|· Martin Gruber-median to ulnar anastamosis
Median to ulnar nerve crossover in forearm.o Motor fibers usually
o Rare sensory cross over described.
· 1st described by Martin in 1763, and later by Gruber in 1870.
· ? Autosomal dominant inheritance.
· Reported incidence of 10-40% of median nerves.
· Usually cross over fibers originate from the distal anterior interosseous nerve but other patterns described
o Branch from proximal anterior interosseous nerve
o Branch directly from median nv.
o Branch from AIN to ulnar FDP.
o Branch from AIN to join ulnar nerve at more than one site.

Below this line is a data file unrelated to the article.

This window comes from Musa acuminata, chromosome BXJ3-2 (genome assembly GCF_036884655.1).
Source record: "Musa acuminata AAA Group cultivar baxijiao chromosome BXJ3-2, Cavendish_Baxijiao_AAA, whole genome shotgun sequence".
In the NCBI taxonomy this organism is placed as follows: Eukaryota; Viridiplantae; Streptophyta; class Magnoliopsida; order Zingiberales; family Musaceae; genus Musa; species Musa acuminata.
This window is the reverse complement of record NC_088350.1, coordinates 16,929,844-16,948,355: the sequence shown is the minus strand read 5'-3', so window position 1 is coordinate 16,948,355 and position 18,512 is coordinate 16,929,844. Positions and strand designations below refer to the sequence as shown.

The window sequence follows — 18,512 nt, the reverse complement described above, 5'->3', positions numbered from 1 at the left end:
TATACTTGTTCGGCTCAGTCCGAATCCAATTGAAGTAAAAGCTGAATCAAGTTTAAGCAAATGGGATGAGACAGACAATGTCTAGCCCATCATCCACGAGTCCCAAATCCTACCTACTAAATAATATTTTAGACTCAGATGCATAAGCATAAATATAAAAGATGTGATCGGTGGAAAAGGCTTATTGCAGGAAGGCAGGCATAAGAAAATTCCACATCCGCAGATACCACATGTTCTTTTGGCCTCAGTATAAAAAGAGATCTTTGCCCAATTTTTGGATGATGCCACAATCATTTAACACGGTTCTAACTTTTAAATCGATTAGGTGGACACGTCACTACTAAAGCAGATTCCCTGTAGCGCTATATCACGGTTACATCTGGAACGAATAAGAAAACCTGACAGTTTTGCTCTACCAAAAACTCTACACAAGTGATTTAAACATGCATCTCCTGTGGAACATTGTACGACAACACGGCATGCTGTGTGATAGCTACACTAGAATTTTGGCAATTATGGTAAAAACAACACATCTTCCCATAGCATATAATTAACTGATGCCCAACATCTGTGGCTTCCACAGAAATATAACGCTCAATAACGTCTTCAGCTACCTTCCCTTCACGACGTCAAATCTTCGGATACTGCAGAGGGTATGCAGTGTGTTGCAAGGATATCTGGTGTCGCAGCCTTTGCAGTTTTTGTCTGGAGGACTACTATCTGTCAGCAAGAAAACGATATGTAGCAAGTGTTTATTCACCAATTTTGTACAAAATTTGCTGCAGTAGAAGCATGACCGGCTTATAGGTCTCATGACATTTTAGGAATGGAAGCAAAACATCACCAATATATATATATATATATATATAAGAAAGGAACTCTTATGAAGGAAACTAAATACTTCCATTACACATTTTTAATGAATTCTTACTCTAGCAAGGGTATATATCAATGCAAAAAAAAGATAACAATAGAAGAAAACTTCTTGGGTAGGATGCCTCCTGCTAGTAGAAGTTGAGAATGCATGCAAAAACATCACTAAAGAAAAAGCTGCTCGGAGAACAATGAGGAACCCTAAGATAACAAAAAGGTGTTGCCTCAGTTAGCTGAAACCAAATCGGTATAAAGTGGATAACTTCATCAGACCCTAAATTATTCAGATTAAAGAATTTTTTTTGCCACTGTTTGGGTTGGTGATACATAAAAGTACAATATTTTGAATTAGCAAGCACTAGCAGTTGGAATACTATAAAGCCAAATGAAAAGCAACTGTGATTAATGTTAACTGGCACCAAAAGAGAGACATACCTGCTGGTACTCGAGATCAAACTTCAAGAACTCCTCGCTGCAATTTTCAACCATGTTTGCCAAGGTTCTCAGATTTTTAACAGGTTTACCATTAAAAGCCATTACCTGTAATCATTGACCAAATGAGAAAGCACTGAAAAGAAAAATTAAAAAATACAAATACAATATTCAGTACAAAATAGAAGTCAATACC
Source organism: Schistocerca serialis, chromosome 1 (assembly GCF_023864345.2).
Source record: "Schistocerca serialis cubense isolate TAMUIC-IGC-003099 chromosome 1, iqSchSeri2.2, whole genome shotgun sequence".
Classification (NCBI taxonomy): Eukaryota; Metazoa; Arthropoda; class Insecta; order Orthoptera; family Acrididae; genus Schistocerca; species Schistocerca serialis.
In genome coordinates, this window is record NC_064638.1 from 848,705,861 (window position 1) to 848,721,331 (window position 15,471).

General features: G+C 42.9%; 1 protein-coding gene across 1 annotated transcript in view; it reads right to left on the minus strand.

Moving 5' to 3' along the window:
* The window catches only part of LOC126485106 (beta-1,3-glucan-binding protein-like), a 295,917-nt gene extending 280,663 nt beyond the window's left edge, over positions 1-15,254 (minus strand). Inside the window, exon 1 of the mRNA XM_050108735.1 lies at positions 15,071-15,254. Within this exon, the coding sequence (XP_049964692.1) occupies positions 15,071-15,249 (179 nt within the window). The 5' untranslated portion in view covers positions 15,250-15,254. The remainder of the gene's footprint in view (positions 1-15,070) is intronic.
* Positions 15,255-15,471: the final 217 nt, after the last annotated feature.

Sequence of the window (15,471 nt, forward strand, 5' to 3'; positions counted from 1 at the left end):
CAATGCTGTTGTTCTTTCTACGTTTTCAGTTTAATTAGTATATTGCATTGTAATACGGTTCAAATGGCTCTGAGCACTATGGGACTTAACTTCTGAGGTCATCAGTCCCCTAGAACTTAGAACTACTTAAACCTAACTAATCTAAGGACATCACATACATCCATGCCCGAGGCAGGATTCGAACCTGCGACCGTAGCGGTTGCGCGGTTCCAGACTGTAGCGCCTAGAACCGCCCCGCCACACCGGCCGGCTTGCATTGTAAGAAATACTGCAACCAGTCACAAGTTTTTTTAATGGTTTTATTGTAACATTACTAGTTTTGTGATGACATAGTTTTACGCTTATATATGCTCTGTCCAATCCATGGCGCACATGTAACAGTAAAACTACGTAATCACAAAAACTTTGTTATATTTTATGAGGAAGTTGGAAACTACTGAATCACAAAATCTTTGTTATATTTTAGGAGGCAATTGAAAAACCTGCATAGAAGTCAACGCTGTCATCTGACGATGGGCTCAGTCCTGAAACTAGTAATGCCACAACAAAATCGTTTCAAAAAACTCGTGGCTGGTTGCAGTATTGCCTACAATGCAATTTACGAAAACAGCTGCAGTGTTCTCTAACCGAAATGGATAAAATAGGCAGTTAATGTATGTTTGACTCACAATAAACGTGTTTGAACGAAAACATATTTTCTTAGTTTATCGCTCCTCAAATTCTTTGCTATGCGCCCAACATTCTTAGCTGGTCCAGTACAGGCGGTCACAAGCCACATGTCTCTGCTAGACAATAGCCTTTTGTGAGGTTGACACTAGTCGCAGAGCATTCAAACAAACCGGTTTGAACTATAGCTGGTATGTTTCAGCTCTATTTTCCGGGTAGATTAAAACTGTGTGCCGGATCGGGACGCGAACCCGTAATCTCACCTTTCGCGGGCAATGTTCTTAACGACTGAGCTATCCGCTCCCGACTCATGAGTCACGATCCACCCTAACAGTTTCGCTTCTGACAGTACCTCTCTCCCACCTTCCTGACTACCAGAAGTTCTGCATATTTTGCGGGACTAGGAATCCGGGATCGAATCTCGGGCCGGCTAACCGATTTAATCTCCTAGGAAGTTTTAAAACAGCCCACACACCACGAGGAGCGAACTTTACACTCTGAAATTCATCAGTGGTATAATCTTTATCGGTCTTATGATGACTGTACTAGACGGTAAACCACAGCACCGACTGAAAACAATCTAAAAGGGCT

· Type I-crossover fibers terminate in hypothenar muscles.
o Ulnar NCS- may observe ulnar pseudo-conduction block in the forearm-more fibers stimulated at wrist with higher CMAP than proximal forearm or above elbow stim.
· Type II-crossover fibers terminate in first dorsal interossei innervation.
o Most common.
o Again-ulnar NCS result in higher CMAP with wrist stim than proximal to crossover.
· Type III-crossover fibers terminate in thenar muscles.
o Least common.
o Median NCS-larger CMAP with elbow stim than wrist stim.
· Martin-gruber anastamosis with carpal tunnel syndrome
o Initial positive deflection CMAP with elbow stim-always indicative of carpal tunnel syndrome (Guttman)
o May have erroneous high NCV-very short latency with elbow stim-these fibers not impeded at carpal tunnel.
· Ulnar to median motor cross over in forearm or wrist.
Riche Cannieu anastamosis
· Ulnar deep motor crossover to median nerve in palm.
o 6/16 hands in one dissection
o 27/35 hands in another.